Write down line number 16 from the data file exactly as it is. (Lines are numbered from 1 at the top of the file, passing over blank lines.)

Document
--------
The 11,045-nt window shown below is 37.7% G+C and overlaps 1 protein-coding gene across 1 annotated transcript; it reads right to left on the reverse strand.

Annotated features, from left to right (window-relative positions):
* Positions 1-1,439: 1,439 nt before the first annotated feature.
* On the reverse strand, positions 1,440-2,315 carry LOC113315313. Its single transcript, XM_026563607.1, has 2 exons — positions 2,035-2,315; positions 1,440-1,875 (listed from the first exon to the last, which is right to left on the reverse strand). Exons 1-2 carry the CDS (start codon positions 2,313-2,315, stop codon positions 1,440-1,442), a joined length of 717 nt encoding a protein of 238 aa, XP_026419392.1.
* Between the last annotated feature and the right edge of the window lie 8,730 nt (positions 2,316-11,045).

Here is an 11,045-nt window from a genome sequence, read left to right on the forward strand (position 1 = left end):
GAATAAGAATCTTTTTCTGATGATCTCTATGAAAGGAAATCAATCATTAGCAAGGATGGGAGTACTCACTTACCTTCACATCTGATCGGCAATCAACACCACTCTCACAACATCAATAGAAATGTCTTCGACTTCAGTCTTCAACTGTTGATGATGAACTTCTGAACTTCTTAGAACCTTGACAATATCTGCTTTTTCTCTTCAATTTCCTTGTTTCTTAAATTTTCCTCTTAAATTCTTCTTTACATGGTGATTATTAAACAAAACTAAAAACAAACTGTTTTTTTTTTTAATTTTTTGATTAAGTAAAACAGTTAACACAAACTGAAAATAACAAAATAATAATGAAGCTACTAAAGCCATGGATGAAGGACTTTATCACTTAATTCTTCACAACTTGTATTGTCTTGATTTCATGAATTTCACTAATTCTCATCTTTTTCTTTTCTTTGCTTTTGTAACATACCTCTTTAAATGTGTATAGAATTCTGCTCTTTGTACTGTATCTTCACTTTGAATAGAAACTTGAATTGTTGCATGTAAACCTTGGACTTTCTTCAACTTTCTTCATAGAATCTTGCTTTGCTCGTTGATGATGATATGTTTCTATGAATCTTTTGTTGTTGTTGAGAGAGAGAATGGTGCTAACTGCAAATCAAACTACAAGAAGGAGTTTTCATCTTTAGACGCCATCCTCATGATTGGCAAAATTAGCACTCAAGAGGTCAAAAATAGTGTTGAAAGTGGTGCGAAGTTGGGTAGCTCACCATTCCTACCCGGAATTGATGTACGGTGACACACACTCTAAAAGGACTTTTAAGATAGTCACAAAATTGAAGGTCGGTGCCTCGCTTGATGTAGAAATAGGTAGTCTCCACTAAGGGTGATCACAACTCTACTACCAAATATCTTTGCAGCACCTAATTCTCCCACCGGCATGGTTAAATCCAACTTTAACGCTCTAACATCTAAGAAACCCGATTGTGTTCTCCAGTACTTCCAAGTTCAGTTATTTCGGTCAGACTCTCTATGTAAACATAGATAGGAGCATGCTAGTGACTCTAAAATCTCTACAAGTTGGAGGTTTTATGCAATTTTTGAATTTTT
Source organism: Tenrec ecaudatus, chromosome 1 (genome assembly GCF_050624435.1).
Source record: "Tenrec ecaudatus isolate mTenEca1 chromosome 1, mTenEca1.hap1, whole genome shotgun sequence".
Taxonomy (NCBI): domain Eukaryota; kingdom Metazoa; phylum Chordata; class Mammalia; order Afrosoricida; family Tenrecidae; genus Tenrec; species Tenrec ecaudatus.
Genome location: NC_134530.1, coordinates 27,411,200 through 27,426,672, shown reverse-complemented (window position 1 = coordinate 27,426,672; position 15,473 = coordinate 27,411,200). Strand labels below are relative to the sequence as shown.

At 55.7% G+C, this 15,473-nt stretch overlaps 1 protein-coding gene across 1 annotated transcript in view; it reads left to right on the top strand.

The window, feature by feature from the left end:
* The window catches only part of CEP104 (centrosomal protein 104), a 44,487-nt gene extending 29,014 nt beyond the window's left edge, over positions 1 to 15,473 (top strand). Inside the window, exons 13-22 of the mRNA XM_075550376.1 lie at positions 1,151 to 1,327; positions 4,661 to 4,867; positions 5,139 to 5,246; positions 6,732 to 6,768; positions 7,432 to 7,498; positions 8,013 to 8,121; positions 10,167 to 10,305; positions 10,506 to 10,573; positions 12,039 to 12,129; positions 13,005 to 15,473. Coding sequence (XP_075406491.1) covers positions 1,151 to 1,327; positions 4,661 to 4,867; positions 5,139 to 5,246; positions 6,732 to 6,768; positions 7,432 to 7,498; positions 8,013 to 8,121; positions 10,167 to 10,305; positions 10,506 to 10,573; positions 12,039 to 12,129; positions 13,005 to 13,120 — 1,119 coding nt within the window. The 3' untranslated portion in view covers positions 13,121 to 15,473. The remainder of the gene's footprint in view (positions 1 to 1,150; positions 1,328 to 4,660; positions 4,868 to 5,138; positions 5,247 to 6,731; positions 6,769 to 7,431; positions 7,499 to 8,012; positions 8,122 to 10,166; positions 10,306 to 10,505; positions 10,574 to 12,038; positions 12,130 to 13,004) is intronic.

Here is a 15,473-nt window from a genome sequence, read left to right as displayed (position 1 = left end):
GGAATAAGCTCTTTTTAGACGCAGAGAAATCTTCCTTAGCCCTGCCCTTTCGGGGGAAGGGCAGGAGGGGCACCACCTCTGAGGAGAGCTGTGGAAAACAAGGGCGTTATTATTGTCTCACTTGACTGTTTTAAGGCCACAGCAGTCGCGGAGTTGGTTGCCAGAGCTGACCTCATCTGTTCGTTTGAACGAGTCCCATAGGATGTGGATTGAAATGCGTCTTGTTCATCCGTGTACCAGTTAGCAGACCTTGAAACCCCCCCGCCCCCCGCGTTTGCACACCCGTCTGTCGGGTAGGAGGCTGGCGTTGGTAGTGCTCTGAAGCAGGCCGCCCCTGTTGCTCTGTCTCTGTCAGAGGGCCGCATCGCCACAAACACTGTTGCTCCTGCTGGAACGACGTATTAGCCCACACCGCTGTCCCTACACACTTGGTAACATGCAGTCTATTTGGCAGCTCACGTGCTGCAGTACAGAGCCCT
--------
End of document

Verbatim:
GGAATAAGCTCTTTTTAGACGCAGAGAAATCTTCCTTAGCCCTGCCCTTTCGGGGGAAGGGCAGGAGGGGCACCACCTCTGAGGAGAGCTGTGGAAAACAAGGGCGTTATTATTGTCTCACTTGACTGTTTTAAGGCCACAGCAGTCGCGGAGTTGGTTGCCAGAGCTGACCTCATCTGTTCGTTTGAACGAGTCCCATAGGATGTGGATTGAAATGCGTCTTGTTCATCCGTGTACCAGTTAGCAGACCTTGAAACCCCCCCGCCCCCCGCGTTTGCACACCCGTCTGTCGGGTAGGAGGCTGGCGTTGGTAGTGCTCTGAAGCAGGCCGCCCCTGTTGCTCTGTCTCTGTCAGAGGGCCGCATCGCCACAAACACTGTTGCTCCTGCTGGAACGACGTATTAGCCCACACCGCTGTCCCTACACACTTGGTAACATGCAGTCTATTTGGCAGCTCACGTGCTGCAGTACAGAGCCCT